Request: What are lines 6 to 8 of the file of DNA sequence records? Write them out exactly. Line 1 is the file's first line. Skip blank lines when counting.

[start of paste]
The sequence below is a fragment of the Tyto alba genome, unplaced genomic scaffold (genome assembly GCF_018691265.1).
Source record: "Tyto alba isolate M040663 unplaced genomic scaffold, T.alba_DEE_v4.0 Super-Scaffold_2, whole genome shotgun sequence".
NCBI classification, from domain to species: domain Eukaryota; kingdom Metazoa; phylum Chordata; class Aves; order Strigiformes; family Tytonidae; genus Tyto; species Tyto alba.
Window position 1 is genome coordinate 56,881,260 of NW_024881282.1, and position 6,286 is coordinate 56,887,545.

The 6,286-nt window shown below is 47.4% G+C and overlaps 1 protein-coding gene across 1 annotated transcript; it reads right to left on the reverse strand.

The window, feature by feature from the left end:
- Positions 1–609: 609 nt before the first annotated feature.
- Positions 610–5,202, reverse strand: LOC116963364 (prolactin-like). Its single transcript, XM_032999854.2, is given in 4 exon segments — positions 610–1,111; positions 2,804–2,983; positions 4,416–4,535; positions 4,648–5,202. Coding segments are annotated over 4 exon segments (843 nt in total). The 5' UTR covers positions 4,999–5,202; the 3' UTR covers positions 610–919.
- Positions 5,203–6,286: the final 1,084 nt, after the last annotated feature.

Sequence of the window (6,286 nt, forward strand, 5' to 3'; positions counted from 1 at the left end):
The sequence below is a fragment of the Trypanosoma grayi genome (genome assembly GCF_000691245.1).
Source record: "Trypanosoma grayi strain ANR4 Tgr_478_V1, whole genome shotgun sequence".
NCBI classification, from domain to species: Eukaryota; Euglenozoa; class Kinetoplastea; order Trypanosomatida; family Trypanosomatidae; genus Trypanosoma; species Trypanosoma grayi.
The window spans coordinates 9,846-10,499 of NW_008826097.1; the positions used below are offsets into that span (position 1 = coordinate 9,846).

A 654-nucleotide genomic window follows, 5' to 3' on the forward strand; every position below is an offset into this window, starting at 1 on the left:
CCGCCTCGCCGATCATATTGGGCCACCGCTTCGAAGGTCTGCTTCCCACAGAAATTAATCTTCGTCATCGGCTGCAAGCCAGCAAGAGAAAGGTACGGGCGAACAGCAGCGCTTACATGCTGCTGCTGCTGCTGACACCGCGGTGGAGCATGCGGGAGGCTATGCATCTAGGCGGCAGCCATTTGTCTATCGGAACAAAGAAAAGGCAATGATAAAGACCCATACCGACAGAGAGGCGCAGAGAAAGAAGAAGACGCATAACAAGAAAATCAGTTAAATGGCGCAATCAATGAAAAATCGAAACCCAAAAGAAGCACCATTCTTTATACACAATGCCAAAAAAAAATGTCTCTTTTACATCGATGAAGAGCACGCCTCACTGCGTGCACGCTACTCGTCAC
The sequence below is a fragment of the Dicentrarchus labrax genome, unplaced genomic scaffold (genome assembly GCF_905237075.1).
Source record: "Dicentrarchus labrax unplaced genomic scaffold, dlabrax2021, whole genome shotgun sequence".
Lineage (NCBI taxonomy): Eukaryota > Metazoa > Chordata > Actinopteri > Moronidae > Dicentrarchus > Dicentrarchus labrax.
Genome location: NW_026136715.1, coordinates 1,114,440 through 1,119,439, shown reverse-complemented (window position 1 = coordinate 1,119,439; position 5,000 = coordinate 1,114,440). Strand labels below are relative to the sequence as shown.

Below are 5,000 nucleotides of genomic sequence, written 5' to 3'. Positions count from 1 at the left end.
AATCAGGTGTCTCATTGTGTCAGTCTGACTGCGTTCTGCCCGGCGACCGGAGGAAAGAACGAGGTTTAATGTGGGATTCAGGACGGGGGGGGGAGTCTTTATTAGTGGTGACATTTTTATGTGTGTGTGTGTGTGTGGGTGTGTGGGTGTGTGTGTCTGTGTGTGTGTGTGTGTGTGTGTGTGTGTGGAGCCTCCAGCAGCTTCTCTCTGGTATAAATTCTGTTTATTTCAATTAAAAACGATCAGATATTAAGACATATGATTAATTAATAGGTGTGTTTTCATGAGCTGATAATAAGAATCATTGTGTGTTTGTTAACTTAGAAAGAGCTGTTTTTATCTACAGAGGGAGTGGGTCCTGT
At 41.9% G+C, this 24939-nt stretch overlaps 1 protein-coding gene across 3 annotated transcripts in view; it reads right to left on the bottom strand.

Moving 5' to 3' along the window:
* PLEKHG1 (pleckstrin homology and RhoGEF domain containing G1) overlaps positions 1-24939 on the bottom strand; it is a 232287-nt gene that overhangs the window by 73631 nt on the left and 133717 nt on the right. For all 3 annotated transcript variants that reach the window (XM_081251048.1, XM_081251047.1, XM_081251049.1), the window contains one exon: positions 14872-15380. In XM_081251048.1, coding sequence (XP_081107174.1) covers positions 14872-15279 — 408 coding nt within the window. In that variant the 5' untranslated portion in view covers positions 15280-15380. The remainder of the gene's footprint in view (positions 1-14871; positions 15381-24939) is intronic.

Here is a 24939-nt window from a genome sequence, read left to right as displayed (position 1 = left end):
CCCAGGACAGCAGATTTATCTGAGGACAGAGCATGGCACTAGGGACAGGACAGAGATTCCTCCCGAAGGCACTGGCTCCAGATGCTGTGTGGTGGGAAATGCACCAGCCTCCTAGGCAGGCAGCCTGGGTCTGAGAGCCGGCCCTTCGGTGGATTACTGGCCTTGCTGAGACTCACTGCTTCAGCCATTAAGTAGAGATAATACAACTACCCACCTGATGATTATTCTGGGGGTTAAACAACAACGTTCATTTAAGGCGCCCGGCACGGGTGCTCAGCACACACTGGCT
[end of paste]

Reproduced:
The window, feature by feature from the left end:
- Positions 1–609: 609 nt before the first annotated feature.
- Positions 610–5,202, reverse strand: LOC116963364 (prolactin-like). Its single transcript, XM_032999854.2, is given in 4 exon segments — positions 610–1,111; positions 2,804–2,983; positions 4,416–4,535; positions 4,648–5,202. Coding segments are annotated over 4 exon segments (843 nt in total). The 5' UTR covers positions 4,999–5,202; the 3' UTR covers positions 610–919.